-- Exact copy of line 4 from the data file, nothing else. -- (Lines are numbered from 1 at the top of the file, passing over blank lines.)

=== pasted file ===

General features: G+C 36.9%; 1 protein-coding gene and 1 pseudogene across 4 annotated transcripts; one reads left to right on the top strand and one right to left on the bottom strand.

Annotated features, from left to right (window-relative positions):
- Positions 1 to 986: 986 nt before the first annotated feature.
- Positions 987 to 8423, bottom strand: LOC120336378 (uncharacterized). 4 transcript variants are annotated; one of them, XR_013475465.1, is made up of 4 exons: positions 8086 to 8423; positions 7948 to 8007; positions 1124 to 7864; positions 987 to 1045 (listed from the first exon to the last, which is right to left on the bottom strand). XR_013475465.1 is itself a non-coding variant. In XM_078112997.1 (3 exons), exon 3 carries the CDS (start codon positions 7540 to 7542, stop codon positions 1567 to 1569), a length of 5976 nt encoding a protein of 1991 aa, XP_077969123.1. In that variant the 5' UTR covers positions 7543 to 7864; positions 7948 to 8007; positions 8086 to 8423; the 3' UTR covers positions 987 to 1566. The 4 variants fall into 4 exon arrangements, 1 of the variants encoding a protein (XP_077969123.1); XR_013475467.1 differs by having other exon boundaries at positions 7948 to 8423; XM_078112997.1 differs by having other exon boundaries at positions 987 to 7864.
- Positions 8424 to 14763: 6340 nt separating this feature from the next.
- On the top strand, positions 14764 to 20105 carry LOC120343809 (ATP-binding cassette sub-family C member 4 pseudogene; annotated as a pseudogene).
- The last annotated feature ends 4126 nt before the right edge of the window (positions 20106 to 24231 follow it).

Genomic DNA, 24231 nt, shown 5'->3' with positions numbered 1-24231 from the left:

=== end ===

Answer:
- Positions 987 to 8423, bottom strand: LOC120336378 (uncharacterized). 4 transcript variants are annotated; one of them, XR_013475465.1, is made up of 4 exons: positions 8086 to 8423; positions 7948 to 8007; positions 1124 to 7864; positions 987 to 1045 (listed from the first exon to the last, which is right to left on the bottom strand). XR_013475465.1 is itself a non-coding variant. In XM_078112997.1 (3 exons), exon 3 carries the CDS (start codon positions 7540 to 7542, stop codon positions 1567 to 1569), a length of 5976 nt encoding a protein of 1991 aa, XP_077969123.1. In that variant the 5' UTR covers positions 7543 to 7864; positions 7948 to 8007; positions 8086 to 8423; the 3' UTR covers positions 987 to 1566. The 4 variants fall into 4 exon arrangements, 1 of the variants encoding a protein (XP_077969123.1); XR_013475467.1 differs by having other exon boundaries at positions 7948 to 8423; XM_078112997.1 differs by having other exon boundaries at positions 987 to 7864.